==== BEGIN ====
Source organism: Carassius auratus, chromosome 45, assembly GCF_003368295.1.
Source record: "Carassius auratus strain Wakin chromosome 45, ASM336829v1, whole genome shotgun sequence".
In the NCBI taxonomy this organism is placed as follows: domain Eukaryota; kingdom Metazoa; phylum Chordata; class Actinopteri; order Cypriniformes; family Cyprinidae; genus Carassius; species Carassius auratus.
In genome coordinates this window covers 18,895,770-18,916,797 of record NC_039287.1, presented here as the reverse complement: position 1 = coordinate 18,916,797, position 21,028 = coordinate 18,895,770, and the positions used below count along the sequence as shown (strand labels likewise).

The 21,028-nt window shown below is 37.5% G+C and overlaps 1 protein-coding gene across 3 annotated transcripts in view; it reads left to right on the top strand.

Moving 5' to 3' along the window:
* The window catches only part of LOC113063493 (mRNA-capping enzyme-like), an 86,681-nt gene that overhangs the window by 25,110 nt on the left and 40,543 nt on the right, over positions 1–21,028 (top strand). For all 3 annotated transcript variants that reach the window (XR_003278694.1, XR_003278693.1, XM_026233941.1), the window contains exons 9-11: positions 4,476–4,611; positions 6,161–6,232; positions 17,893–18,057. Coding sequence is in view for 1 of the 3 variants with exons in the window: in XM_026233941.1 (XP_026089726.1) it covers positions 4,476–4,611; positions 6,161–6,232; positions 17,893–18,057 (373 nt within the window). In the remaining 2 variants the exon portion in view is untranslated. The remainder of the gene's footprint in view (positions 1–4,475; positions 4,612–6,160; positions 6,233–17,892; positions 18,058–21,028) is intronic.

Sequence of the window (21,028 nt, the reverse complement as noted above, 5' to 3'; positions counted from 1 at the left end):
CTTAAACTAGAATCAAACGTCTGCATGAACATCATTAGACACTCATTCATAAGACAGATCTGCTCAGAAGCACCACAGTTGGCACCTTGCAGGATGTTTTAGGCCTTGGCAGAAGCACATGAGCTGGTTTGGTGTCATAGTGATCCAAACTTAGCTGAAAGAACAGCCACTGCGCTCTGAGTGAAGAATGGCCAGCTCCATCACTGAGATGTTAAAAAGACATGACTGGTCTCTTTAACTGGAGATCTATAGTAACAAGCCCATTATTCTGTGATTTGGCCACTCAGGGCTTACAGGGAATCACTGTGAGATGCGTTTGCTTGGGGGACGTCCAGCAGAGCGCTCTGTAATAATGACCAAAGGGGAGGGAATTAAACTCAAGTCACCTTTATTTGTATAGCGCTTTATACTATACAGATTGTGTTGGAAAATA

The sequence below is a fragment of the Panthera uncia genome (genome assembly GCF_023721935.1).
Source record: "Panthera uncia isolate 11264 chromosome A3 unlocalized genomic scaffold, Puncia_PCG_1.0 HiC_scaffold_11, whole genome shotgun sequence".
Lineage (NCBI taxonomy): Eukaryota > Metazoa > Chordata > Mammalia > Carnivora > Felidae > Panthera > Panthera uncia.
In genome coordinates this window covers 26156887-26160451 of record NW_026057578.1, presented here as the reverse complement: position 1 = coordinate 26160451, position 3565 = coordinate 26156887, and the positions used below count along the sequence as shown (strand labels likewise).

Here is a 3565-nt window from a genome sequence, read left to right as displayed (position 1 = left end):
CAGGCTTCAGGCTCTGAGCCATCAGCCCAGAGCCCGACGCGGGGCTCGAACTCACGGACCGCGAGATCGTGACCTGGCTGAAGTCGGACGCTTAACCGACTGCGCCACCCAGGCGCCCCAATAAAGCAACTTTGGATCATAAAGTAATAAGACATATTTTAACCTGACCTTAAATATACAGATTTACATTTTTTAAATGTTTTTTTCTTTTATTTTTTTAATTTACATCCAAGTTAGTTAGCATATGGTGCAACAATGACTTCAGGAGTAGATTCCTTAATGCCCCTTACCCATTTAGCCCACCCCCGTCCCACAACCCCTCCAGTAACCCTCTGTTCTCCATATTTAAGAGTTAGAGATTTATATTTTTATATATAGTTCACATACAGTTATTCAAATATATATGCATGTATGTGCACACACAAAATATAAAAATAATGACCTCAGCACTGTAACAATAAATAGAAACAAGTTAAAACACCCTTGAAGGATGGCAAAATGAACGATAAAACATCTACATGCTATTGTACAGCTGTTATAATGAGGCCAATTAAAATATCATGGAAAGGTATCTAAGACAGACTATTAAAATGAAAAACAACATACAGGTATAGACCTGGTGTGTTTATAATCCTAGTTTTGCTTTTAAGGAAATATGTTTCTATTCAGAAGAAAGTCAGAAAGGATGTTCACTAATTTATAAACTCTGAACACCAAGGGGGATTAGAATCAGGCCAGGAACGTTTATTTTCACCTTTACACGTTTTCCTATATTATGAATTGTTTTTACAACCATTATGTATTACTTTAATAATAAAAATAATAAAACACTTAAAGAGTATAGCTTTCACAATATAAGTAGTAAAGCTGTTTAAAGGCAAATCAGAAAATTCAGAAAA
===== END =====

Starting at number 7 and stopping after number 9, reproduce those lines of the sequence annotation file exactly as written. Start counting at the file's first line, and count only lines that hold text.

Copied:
* The window catches only part of LOC113063493 (mRNA-capping enzyme-like), an 86,681-nt gene that overhangs the window by 25,110 nt on the left and 40,543 nt on the right, over positions 1–21,028 (top strand). For all 3 annotated transcript variants that reach the window (XR_003278694.1, XR_003278693.1, XM_026233941.1), the window contains exons 9-11: positions 4,476–4,611; positions 6,161–6,232; positions 17,893–18,057. Coding sequence is in view for 1 of the 3 variants with exons in the window: in XM_026233941.1 (XP_026089726.1) it covers positions 4,476–4,611; positions 6,161–6,232; positions 17,893–18,057 (373 nt within the window). In the remaining 2 variants the exon portion in view is untranslated. The remainder of the gene's footprint in view (positions 1–4,475; positions 4,612–6,160; positions 6,233–17,892; positions 18,058–21,028) is intronic.

Sequence of the window (21,028 nt, the reverse complement as noted above, 5' to 3'; positions counted from 1 at the left end):
CTTAAACTAGAATCAAACGTCTGCATGAACATCATTAGACACTCATTCATAAGACAGATCTGCTCAGAAGCACCACAGTTGGCACCTTGCAGGATGTTTTAGGCCTTGGCAGAAGCACATGAGCTGGTTTGGTGTCATAGTGATCCAAACTTAGCTGAAAGAACAGCCACTGCGCTCTGAGTGAAGAATGGCCAGCTCCATCACTGAGATGTTAAAAAGACATGACTGGTCTCTTTAACTGGAGATCTATAGTAACAAGCCCATTATTCTGTGATTTGGCCACTCAGGGCTTACAGGGAATCACTGTGAGATGCGTTTGCTTGGGGGACGTCCAGCAGAGCGCTCTGTAATAATGACCAAAGGGGAGGGAATTAAACTCAAGTCACCTTTATTTGTATAGCGCTTTATACTATACAGATTGTGTTGGAAAATA